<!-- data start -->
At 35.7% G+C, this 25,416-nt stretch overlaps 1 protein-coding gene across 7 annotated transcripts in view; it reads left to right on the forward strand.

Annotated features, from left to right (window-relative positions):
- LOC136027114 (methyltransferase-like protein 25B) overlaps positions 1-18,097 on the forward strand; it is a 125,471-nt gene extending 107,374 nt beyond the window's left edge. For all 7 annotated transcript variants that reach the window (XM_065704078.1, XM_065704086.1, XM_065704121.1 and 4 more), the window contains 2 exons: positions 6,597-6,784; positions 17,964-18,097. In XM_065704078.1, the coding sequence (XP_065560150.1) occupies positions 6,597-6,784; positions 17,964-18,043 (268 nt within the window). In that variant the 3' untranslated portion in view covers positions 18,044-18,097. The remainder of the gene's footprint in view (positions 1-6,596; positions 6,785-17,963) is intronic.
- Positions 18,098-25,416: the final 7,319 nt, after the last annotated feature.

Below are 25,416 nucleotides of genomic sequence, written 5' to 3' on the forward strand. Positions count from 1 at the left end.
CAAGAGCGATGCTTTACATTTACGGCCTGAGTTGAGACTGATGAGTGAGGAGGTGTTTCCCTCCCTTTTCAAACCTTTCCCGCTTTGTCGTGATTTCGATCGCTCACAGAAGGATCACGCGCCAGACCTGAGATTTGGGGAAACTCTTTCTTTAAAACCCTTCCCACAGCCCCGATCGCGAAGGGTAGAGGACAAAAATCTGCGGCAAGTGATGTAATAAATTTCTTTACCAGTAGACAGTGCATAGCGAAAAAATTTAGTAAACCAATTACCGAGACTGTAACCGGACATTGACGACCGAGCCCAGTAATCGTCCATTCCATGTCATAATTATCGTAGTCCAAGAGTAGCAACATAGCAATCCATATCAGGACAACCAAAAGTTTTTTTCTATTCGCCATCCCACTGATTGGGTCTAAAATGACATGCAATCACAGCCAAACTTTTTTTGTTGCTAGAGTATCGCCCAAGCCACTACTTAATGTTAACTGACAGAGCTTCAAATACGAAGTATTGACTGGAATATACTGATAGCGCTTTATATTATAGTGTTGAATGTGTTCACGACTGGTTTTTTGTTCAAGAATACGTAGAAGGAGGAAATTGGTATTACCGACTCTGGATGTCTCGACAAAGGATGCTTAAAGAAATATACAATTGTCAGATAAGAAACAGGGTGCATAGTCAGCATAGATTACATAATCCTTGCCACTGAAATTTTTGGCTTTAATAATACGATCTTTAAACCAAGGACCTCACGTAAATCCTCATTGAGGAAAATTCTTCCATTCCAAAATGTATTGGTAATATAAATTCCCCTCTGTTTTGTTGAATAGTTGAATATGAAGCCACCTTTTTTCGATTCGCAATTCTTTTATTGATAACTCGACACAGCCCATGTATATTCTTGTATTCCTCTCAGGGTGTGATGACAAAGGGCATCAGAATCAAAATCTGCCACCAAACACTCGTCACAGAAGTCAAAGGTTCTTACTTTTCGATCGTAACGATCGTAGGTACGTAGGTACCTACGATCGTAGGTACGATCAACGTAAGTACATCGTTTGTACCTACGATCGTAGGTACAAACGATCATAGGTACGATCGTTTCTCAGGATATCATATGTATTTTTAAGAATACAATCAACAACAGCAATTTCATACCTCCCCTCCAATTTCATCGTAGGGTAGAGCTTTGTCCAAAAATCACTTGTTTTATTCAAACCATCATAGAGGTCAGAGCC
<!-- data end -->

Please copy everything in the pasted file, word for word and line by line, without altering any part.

At 35.7% G+C, this 25,416-nt stretch overlaps 1 protein-coding gene across 7 annotated transcripts in view; it reads left to right on the forward strand.

Annotated features, from left to right (window-relative positions):
- LOC136027114 (methyltransferase-like protein 25B) overlaps positions 1-18,097 on the forward strand; it is a 125,471-nt gene extending 107,374 nt beyond the window's left edge. For all 7 annotated transcript variants that reach the window (XM_065704078.1, XM_065704086.1, XM_065704121.1 and 4 more), the window contains 2 exons: positions 6,597-6,784; positions 17,964-18,097. In XM_065704078.1, the coding sequence (XP_065560150.1) occupies positions 6,597-6,784; positions 17,964-18,043 (268 nt within the window). In that variant the 3' untranslated portion in view covers positions 18,044-18,097. The remainder of the gene's footprint in view (positions 1-6,596; positions 6,785-17,963) is intronic.
- Positions 18,098-25,416: the final 7,319 nt, after the last annotated feature.

Below are 25,416 nucleotides of genomic sequence, written 5' to 3' on the forward strand. Positions count from 1 at the left end.
CAAGAGCGATGCTTTACATTTACGGCCTGAGTTGAGACTGATGAGTGAGGAGGTGTTTCCCTCCCTTTTCAAACCTTTCCCGCTTTGTCGTGATTTCGATCGCTCACAGAAGGATCACGCGCCAGACCTGAGATTTGGGGAAACTCTTTCTTTAAAACCCTTCCCACAGCCCCGATCGCGAAGGGTAGAGGACAAAAATCTGCGGCAAGTGATGTAATAAATTTCTTTACCAGTAGACAGTGCATAGCGAAAAAATTTAGTAAACCAATTACCGAGACTGTAACCGGACATTGACGACCGAGCCCAGTAATCGTCCATTCCATGTCATAATTATCGTAGTCCAAGAGTAGCAACATAGCAATCCATATCAGGACAACCAAAAGTTTTTTTCTATTCGCCATCCCACTGATTGGGTCTAAAATGACATGCAATCACAGCCAAACTTTTTTTGTTGCTAGAGTATCGCCCAAGCCACTACTTAATGTTAACTGACAGAGCTTCAAATACGAAGTATTGACTGGAATATACTGATAGCGCTTTATATTATAGTGTTGAATGTGTTCACGACTGGTTTTTTGTTCAAGAATACGTAGAAGGAGGAAATTGGTATTACCGACTCTGGATGTCTCGACAAAGGATGCTTAAAGAAATATACAATTGTCAGATAAGAAACAGGGTGCATAGTCAGCATAGATTACATAATCCTTGCCACTGAAATTTTTGGCTTTAATAATACGATCTTTAAACCAAGGACCTCACGTAAATCCTCATTGAGGAAAATTCTTCCATTCCAAAATGTATTGGTAATATAAATTCCCCTCTGTTTTGTTGAATAGTTGAATATGAAGCCACCTTTTTTCGATTCGCAATTCTTTTATTGATAACTCGACACAGCCCATGTATATTCTTGTATTCCTCTCAGGGTGTGATGACAAAGGGCATCAGAATCAAAATCTGCCACCAAACACTCGTCACAGAAGTCAAAGGTTCTTACTTTTCGATCGTAACGATCGTAGGTACGTAGGTACCTACGATCGTAGGTACGATCAACGTAAGTACATCGTTTGTACCTACGATCGTAGGTACAAACGATCATAGGTACGATCGTTTCTCAGGATATCATATGTATTTTTAAGAATACAATCAACAACAGCAATTTCATACCTCCCCTCCAATTTCATCGTAGGGTAGAGCTTTGTCCAAAAATCACTTGTTTTATTCAAACCATCATAGAGGTCAGAGCC